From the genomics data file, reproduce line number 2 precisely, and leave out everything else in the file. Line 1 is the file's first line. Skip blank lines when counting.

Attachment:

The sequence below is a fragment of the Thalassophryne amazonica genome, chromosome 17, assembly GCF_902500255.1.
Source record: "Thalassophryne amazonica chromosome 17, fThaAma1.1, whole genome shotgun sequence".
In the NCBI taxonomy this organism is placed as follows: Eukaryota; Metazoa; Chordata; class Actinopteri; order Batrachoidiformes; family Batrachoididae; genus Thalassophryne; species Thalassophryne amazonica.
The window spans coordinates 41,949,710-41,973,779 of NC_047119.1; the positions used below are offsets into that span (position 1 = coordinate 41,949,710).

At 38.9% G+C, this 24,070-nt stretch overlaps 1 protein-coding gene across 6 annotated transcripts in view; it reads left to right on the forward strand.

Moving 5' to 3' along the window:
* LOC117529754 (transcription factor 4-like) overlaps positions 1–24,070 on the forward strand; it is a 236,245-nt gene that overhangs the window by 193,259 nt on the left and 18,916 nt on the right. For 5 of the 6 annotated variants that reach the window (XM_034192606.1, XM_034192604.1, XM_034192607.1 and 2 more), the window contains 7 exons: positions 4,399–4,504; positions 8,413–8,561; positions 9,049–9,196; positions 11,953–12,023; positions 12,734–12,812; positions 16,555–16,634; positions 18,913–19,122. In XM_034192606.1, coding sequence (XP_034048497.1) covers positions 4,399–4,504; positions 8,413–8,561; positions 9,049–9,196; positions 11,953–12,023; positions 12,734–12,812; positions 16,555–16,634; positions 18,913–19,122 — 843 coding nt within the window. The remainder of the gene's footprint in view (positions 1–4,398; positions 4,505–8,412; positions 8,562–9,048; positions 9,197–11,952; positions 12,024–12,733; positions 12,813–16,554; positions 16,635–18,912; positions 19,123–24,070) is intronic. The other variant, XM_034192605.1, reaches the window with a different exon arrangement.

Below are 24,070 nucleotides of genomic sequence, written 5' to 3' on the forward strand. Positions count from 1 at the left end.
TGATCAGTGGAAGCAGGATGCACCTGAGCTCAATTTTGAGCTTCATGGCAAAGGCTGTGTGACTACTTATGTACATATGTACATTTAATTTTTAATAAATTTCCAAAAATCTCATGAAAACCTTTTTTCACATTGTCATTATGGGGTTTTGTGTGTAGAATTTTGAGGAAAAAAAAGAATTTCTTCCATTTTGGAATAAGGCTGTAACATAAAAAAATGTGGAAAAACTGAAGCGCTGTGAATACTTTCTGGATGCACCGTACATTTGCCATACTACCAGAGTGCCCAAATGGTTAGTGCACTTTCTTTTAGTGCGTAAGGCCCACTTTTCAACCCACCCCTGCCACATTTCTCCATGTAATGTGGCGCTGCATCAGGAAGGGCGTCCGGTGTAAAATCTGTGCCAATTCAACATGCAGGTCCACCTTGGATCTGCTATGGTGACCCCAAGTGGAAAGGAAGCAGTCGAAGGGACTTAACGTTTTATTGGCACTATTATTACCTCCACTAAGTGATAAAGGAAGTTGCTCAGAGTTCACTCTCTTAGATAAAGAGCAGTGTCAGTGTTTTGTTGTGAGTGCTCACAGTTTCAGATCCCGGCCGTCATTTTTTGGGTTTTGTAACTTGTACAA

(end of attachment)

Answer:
Source record: "Thalassophryne amazonica chromosome 17, fThaAma1.1, whole genome shotgun sequence".